The residency requirements have been on the books since 1818, the same year Illinois became a state. The legal language says a person is ineligible for an elected city office unless that person is a qualified voter in that city "and has resided in the municipality at least one year next preceding the election or appointment."
In the past, if candidates moved away, they could demonstrate an intention to return by leaving their voter registration and driver's license unchanged and keeping a home in the area – all of which Emanuel said he did.
Experts say a court has never simply ignored a candidate's intent.
"We've all been working under this absolute presumption based on cases of the last 50 years that intent was really the key," Dorf said. "But the appellate court got rid of intent totally."
Edward Foley, a law professor at Ohio State University who heads the school's election law program, said the court's decision to disregard intent was striking.
"There is a general theme in election law that when in doubt, you err on the side of democracy," he said. "If there is any doubt about the understanding of the statute, you interpret it so that you let the voters decide."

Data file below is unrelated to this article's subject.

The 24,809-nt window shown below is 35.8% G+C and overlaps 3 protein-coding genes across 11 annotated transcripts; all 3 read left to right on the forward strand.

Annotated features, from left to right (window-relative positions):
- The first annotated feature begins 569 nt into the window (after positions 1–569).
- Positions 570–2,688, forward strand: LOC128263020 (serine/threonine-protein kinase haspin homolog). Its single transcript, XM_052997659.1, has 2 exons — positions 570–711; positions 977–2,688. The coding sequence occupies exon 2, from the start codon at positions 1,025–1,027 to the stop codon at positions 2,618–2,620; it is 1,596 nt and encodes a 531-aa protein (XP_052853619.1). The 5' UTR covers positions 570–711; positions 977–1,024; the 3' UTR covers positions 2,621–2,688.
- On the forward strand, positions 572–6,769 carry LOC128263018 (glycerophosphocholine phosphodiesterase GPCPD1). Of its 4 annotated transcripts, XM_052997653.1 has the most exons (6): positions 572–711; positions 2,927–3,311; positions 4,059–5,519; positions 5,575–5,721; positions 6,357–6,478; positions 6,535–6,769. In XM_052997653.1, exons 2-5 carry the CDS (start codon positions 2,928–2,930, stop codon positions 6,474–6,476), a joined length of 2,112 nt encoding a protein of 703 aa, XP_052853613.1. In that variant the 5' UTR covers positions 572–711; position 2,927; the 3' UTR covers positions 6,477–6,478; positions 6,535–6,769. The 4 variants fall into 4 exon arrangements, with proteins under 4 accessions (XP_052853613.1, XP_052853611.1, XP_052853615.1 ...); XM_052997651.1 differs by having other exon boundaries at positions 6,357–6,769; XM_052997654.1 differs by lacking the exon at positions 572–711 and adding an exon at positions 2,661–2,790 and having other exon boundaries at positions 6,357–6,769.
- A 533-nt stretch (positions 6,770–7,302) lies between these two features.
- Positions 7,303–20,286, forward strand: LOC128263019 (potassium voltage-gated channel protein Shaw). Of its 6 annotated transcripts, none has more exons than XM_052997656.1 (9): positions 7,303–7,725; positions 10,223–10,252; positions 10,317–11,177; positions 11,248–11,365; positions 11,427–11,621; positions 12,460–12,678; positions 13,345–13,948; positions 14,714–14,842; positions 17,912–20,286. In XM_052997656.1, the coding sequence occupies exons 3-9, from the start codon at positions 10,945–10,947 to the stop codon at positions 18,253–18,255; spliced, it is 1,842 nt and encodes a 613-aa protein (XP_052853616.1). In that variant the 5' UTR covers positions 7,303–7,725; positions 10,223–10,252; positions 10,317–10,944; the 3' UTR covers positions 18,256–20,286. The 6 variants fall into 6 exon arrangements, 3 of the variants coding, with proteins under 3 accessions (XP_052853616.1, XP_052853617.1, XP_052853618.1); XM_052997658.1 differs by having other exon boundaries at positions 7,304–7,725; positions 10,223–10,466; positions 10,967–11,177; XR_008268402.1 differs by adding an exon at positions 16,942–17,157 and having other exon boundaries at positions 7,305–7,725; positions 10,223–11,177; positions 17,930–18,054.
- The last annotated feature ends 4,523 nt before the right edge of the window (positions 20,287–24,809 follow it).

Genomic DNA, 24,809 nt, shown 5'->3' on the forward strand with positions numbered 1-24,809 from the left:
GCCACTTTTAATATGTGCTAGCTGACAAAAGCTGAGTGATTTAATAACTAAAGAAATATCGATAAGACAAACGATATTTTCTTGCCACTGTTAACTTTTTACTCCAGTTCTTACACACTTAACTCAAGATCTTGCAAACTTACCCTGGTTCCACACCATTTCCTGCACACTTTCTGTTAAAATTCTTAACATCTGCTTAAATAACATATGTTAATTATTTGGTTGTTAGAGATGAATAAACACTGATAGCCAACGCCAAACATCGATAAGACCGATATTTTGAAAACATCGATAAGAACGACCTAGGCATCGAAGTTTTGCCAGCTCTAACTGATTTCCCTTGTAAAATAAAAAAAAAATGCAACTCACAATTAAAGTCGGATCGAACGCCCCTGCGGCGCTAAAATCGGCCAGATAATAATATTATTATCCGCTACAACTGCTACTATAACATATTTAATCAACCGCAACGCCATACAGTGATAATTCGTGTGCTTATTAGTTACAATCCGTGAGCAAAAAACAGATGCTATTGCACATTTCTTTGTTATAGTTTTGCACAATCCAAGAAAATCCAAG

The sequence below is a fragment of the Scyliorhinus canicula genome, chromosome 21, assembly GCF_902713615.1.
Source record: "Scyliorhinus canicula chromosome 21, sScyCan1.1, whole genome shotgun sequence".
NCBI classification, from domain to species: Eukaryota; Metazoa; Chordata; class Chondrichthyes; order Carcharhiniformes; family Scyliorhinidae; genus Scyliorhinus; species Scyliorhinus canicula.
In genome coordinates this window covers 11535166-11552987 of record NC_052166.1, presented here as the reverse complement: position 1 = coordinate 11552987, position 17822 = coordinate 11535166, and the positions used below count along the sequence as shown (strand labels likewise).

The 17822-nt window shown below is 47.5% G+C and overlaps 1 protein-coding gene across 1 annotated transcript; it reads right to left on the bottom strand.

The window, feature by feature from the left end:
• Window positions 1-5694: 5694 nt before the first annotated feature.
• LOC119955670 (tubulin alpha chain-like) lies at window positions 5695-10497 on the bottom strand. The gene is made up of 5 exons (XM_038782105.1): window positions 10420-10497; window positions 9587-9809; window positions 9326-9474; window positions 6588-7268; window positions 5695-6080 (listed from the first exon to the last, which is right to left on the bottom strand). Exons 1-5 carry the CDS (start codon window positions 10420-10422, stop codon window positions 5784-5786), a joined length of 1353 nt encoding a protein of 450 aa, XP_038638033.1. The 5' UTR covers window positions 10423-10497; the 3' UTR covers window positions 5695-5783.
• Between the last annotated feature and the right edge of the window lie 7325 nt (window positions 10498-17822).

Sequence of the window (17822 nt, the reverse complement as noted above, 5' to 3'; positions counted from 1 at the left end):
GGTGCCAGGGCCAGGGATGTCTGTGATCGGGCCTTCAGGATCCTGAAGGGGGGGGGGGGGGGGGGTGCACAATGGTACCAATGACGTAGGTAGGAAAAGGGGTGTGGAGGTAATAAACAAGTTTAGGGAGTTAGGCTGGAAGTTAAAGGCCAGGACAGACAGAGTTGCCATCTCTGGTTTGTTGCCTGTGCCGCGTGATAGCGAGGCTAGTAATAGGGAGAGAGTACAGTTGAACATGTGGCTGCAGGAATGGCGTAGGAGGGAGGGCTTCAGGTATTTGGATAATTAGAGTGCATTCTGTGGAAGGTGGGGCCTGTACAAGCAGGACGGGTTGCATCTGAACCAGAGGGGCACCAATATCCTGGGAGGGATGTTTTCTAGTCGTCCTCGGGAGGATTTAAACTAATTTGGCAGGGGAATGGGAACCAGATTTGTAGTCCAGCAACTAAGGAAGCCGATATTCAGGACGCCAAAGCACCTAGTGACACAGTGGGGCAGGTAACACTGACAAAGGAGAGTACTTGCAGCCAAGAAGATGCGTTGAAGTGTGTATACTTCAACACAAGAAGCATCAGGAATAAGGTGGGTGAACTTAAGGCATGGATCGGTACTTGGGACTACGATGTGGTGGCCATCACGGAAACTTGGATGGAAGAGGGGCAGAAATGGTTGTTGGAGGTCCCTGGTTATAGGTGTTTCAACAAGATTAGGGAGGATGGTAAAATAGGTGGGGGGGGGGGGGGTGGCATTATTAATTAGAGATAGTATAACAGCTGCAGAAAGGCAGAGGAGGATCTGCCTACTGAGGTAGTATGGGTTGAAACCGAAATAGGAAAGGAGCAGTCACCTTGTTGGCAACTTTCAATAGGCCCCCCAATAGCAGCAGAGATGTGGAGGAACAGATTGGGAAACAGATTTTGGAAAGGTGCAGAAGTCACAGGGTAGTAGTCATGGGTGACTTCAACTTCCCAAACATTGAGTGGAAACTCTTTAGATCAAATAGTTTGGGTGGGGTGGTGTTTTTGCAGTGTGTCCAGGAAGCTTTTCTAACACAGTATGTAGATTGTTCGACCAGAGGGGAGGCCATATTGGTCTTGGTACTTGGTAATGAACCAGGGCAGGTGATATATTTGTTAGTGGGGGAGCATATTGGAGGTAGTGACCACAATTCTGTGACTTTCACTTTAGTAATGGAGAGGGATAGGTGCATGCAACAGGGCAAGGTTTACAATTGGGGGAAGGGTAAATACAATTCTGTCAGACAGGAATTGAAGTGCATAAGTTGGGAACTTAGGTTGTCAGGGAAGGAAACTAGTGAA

Both the Illinois election code and the state municipal code leave some questions unanswered.
The municipal code, for example, says people who have been away serving in the military cannot be disqualified from running for office. And a person does not lose residency if he or she is "on the business of the United States."
But, Dorf said, the court concluded those provisions applied to voting, not seeking office.
And, he said, while the law specifically says candidates must be residents of the city for 12 months, it does not define that, or say how many days in those 12 months a person must be in the city. Nor does it say if steps like maintaining one's voter registration are enough to demonstrate residency.
Appellate Justice Bertina Lampkin made the same point in her dissent of the 2-1 opinion, blasting fellow justices for not including "a single sentence" to explain what constitutes actual residency when discussing Emanuel's absence from Chicago.